Diversification and home bias have been hot topics for Australian investors in recent years. In an increasingly globalised equity market, investors have come to realise that Australian shares represent less than 2% of the available investment opportunity. Naturally, Australian investors show a home bias, in that they know the companies on their home exchange better, and they like to transact in their home currency without exposure to currency risk (foreign exchange risk).
In Australia, the home bias is amplified by the dividend imputation system, in which franking credits can add another 1% a year to investors’ returns. In particular, the huge demand from Australia’s growing ranks of self-managed superannuation funds (SMSFs) for franked dividend income – which is extremely tax-effective in their hands, particularly when an SMSF moves into pension phase – creates heavy preference for local stocks, although the attractiveness of franking credits has recently been threatened politically.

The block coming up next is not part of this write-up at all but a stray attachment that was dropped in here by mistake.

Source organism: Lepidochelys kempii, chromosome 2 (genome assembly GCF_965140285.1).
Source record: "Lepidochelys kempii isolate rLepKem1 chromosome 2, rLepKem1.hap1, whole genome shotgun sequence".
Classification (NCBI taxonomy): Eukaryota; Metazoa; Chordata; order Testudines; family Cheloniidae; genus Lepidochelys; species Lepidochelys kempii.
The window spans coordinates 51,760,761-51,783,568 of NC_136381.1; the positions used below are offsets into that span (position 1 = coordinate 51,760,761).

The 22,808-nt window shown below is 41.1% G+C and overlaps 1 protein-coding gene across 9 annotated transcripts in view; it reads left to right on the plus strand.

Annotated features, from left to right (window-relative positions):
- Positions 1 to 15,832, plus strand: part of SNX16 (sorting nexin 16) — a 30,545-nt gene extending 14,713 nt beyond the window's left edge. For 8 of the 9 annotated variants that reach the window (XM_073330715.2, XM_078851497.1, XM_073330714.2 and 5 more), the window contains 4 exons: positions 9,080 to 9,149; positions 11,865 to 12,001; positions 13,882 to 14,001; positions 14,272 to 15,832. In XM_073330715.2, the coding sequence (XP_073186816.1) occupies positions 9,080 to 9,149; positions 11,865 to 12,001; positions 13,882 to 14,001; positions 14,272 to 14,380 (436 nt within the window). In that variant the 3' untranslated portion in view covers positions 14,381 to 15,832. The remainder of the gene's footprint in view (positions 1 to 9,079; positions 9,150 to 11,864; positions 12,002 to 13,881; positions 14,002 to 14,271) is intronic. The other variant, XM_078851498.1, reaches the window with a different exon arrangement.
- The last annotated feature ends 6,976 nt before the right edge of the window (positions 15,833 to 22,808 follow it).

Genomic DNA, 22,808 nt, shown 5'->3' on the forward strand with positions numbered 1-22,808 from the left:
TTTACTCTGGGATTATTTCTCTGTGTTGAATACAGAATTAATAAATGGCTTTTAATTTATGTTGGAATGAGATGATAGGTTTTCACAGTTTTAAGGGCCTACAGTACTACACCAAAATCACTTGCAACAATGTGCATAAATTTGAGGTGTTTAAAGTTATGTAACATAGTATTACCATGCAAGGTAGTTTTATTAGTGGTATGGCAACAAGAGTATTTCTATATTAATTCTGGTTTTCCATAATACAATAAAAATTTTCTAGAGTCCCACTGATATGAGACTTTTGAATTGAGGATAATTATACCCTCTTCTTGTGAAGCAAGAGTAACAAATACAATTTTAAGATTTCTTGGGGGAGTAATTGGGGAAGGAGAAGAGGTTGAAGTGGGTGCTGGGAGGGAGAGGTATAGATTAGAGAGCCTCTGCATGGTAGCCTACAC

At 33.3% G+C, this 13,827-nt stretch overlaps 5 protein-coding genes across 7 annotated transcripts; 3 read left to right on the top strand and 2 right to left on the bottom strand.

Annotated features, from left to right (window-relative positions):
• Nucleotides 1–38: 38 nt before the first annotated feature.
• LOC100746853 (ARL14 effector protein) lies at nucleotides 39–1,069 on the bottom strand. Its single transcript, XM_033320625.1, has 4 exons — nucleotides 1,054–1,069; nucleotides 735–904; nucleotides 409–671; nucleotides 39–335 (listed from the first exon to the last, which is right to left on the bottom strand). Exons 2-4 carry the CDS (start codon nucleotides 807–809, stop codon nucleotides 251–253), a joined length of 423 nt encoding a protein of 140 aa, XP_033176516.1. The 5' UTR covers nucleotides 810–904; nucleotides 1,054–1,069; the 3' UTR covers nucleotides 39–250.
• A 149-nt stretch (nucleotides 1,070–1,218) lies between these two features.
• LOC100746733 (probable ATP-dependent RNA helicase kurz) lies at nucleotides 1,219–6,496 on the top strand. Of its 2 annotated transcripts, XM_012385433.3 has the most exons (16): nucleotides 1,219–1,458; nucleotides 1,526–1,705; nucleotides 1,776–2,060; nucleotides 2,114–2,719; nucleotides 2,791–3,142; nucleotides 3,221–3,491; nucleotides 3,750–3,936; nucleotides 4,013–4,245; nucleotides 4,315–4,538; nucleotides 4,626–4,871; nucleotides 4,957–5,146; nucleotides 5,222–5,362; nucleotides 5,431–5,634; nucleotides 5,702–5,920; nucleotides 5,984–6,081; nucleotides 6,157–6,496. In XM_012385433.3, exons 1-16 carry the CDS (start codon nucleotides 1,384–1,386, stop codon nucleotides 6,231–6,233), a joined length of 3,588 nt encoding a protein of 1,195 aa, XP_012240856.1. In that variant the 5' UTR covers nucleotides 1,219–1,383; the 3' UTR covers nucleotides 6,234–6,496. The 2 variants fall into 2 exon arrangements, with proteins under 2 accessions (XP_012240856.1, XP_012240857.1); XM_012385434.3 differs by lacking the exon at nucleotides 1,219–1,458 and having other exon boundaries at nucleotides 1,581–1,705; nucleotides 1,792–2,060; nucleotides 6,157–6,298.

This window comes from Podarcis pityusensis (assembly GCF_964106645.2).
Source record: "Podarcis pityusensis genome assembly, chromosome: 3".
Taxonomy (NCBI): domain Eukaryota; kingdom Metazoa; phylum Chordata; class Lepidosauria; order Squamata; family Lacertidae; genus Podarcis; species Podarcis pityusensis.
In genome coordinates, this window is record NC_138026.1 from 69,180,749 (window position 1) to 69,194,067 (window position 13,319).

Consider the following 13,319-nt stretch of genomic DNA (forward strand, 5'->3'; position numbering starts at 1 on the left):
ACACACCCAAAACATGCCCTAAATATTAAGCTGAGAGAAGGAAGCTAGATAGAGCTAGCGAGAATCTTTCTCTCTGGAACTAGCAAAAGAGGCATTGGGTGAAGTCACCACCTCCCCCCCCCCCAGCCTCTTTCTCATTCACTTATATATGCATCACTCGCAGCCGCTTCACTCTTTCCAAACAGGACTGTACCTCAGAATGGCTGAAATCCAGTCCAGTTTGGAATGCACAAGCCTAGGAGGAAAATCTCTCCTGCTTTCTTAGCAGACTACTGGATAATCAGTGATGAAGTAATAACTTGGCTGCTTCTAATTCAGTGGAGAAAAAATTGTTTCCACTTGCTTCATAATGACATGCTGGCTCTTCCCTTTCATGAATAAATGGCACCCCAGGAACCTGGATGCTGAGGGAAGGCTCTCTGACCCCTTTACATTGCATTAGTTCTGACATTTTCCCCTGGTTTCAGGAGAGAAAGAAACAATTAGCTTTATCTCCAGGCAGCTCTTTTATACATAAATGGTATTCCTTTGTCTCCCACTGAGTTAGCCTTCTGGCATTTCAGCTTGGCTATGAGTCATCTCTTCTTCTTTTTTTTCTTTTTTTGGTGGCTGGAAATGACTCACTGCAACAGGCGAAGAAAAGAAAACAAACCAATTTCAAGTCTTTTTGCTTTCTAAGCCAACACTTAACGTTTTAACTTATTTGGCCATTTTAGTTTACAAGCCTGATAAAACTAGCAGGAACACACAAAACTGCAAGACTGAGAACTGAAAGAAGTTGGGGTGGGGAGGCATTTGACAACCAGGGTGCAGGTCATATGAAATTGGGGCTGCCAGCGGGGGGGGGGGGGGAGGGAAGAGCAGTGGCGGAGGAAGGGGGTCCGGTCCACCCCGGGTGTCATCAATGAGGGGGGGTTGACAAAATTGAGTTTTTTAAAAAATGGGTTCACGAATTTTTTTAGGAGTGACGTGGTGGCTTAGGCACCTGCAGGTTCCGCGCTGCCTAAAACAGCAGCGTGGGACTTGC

But more recently, it has become much more widely understood that Australian investors without some exposure to global shares are hindering their portfolios unnecessarily.